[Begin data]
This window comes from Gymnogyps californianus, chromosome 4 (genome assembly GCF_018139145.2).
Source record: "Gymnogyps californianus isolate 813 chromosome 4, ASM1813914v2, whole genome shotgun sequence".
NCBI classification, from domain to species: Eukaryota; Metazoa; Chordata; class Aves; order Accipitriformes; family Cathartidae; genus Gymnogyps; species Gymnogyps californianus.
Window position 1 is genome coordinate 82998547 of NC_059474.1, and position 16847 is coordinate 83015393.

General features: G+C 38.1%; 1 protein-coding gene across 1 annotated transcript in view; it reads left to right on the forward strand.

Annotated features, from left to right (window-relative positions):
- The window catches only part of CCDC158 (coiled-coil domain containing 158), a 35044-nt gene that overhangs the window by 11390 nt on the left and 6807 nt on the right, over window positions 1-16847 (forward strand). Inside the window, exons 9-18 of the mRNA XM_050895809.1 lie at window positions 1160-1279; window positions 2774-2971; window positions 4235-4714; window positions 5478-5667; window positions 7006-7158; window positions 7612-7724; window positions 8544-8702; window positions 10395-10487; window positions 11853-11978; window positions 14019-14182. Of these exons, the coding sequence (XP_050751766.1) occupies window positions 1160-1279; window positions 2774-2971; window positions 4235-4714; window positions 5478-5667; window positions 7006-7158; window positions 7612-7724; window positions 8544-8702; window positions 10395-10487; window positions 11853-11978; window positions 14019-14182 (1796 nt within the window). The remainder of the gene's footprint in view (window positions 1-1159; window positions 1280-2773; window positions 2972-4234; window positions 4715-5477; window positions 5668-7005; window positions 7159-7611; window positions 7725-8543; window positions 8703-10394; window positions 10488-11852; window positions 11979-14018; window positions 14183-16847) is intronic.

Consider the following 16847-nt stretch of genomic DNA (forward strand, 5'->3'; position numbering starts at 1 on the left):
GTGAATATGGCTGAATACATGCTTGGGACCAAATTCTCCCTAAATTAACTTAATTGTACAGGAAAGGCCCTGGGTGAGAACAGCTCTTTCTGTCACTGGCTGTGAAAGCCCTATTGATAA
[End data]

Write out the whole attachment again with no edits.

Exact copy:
This window comes from Gymnogyps californianus, chromosome 4 (genome assembly GCF_018139145.2).
Source record: "Gymnogyps californianus isolate 813 chromosome 4, ASM1813914v2, whole genome shotgun sequence".
NCBI classification, from domain to species: Eukaryota; Metazoa; Chordata; class Aves; order Accipitriformes; family Cathartidae; genus Gymnogyps; species Gymnogyps californianus.
Window position 1 is genome coordinate 82998547 of NC_059474.1, and position 16847 is coordinate 83015393.

General features: G+C 38.1%; 1 protein-coding gene across 1 annotated transcript in view; it reads left to right on the forward strand.

Annotated features, from left to right (window-relative positions):
- The window catches only part of CCDC158 (coiled-coil domain containing 158), a 35044-nt gene that overhangs the window by 11390 nt on the left and 6807 nt on the right, over window positions 1-16847 (forward strand). Inside the window, exons 9-18 of the mRNA XM_050895809.1 lie at window positions 1160-1279; window positions 2774-2971; window positions 4235-4714; window positions 5478-5667; window positions 7006-7158; window positions 7612-7724; window positions 8544-8702; window positions 10395-10487; window positions 11853-11978; window positions 14019-14182. Of these exons, the coding sequence (XP_050751766.1) occupies window positions 1160-1279; window positions 2774-2971; window positions 4235-4714; window positions 5478-5667; window positions 7006-7158; window positions 7612-7724; window positions 8544-8702; window positions 10395-10487; window positions 11853-11978; window positions 14019-14182 (1796 nt within the window). The remainder of the gene's footprint in view (window positions 1-1159; window positions 1280-2773; window positions 2972-4234; window positions 4715-5477; window positions 5668-7005; window positions 7159-7611; window positions 7725-8543; window positions 8703-10394; window positions 10488-11852; window positions 11979-14018; window positions 14183-16847) is intronic.

Consider the following 16847-nt stretch of genomic DNA (forward strand, 5'->3'; position numbering starts at 1 on the left):
GTGAATATGGCTGAATACATGCTTGGGACCAAATTCTCCCTAAATTAACTTAATTGTACAGGAAAGGCCCTGGGTGAGAACAGCTCTTTCTGTCACTGGCTGTGAAAGCCCTATTGATAA